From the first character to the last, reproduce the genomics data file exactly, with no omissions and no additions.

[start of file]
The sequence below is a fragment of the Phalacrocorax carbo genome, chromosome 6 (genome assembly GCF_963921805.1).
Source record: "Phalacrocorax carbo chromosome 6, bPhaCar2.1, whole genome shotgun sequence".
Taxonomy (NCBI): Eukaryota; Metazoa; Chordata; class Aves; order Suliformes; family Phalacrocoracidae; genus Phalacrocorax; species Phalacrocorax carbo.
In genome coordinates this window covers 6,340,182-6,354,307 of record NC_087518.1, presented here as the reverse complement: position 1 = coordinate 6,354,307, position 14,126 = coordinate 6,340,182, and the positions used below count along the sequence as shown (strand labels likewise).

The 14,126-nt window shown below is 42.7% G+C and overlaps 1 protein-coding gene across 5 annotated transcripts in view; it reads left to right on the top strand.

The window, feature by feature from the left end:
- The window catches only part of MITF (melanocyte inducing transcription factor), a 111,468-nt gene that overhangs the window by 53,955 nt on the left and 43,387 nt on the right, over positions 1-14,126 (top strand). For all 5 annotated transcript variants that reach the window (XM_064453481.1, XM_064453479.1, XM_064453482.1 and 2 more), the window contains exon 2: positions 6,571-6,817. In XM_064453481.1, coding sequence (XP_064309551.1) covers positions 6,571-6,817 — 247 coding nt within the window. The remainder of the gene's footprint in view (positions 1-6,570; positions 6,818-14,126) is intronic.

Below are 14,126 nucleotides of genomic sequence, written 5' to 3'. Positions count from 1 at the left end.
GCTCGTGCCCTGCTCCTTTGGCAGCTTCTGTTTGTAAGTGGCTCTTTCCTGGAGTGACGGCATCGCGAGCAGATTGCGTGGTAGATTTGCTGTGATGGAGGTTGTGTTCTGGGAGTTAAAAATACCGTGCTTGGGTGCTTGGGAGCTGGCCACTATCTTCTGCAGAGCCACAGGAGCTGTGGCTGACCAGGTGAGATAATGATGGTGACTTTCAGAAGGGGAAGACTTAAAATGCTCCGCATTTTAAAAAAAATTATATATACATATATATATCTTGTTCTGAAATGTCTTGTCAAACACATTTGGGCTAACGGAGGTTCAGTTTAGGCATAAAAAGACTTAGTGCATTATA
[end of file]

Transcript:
The sequence below is a fragment of the Phalacrocorax carbo genome, chromosome 6 (genome assembly GCF_963921805.1).
Source record: "Phalacrocorax carbo chromosome 6, bPhaCar2.1, whole genome shotgun sequence".
Taxonomy (NCBI): Eukaryota; Metazoa; Chordata; class Aves; order Suliformes; family Phalacrocoracidae; genus Phalacrocorax; species Phalacrocorax carbo.
In genome coordinates this window covers 6,340,182-6,354,307 of record NC_087518.1, presented here as the reverse complement: position 1 = coordinate 6,354,307, position 14,126 = coordinate 6,340,182, and the positions used below count along the sequence as shown (strand labels likewise).

The 14,126-nt window shown below is 42.7% G+C and overlaps 1 protein-coding gene across 5 annotated transcripts in view; it reads left to right on the top strand.

The window, feature by feature from the left end:
- The window catches only part of MITF (melanocyte inducing transcription factor), a 111,468-nt gene that overhangs the window by 53,955 nt on the left and 43,387 nt on the right, over positions 1-14,126 (top strand). For all 5 annotated transcript variants that reach the window (XM_064453481.1, XM_064453479.1, XM_064453482.1 and 2 more), the window contains exon 2: positions 6,571-6,817. In XM_064453481.1, coding sequence (XP_064309551.1) covers positions 6,571-6,817 — 247 coding nt within the window. The remainder of the gene's footprint in view (positions 1-6,570; positions 6,818-14,126) is intronic.

Below are 14,126 nucleotides of genomic sequence, written 5' to 3'. Positions count from 1 at the left end.
GCTCGTGCCCTGCTCCTTTGGCAGCTTCTGTTTGTAAGTGGCTCTTTCCTGGAGTGACGGCATCGCGAGCAGATTGCGTGGTAGATTTGCTGTGATGGAGGTTGTGTTCTGGGAGTTAAAAATACCGTGCTTGGGTGCTTGGGAGCTGGCCACTATCTTCTGCAGAGCCACAGGAGCTGTGGCTGACCAGGTGAGATAATGATGGTGACTTTCAGAAGGGGAAGACTTAAAATGCTCCGCATTTTAAAAAAAATTATATATACATATATATATCTTGTTCTGAAATGTCTTGTCAAACACATTTGGGCTAACGGAGGTTCAGTTTAGGCATAAAAAGACTTAGTGCATTATA